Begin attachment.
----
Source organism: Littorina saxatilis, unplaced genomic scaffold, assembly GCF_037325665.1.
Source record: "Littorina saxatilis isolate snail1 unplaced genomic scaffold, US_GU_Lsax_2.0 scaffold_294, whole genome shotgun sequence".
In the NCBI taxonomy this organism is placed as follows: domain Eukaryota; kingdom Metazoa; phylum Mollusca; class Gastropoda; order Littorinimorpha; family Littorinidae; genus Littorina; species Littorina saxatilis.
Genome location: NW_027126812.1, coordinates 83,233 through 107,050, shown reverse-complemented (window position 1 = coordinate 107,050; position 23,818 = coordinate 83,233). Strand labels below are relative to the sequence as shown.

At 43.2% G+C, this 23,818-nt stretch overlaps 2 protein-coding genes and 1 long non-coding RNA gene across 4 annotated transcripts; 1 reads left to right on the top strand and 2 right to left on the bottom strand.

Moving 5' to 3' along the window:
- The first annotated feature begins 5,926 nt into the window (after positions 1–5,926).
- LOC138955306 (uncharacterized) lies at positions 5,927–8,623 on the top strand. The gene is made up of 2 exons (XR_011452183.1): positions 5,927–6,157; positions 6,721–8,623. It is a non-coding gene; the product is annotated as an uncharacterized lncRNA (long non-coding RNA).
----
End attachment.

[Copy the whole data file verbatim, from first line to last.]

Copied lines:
Source organism: Littorina saxatilis, unplaced genomic scaffold, assembly GCF_037325665.1.
Source record: "Littorina saxatilis isolate snail1 unplaced genomic scaffold, US_GU_Lsax_2.0 scaffold_294, whole genome shotgun sequence".
In the NCBI taxonomy this organism is placed as follows: domain Eukaryota; kingdom Metazoa; phylum Mollusca; class Gastropoda; order Littorinimorpha; family Littorinidae; genus Littorina; species Littorina saxatilis.
Genome location: NW_027126812.1, coordinates 83,233 through 107,050, shown reverse-complemented (window position 1 = coordinate 107,050; position 23,818 = coordinate 83,233). Strand labels below are relative to the sequence as shown.

At 43.2% G+C, this 23,818-nt stretch overlaps 2 protein-coding genes and 1 long non-coding RNA gene across 4 annotated transcripts; 1 reads left to right on the top strand and 2 right to left on the bottom strand.

Moving 5' to 3' along the window:
- The first annotated feature begins 5,926 nt into the window (after positions 1–5,926).
- LOC138955306 (uncharacterized) lies at positions 5,927–8,623 on the top strand. The gene is made up of 2 exons (XR_011452183.1): positions 5,927–6,157; positions 6,721–8,623. It is a non-coding gene; the product is annotated as an uncharacterized lncRNA (long non-coding RNA).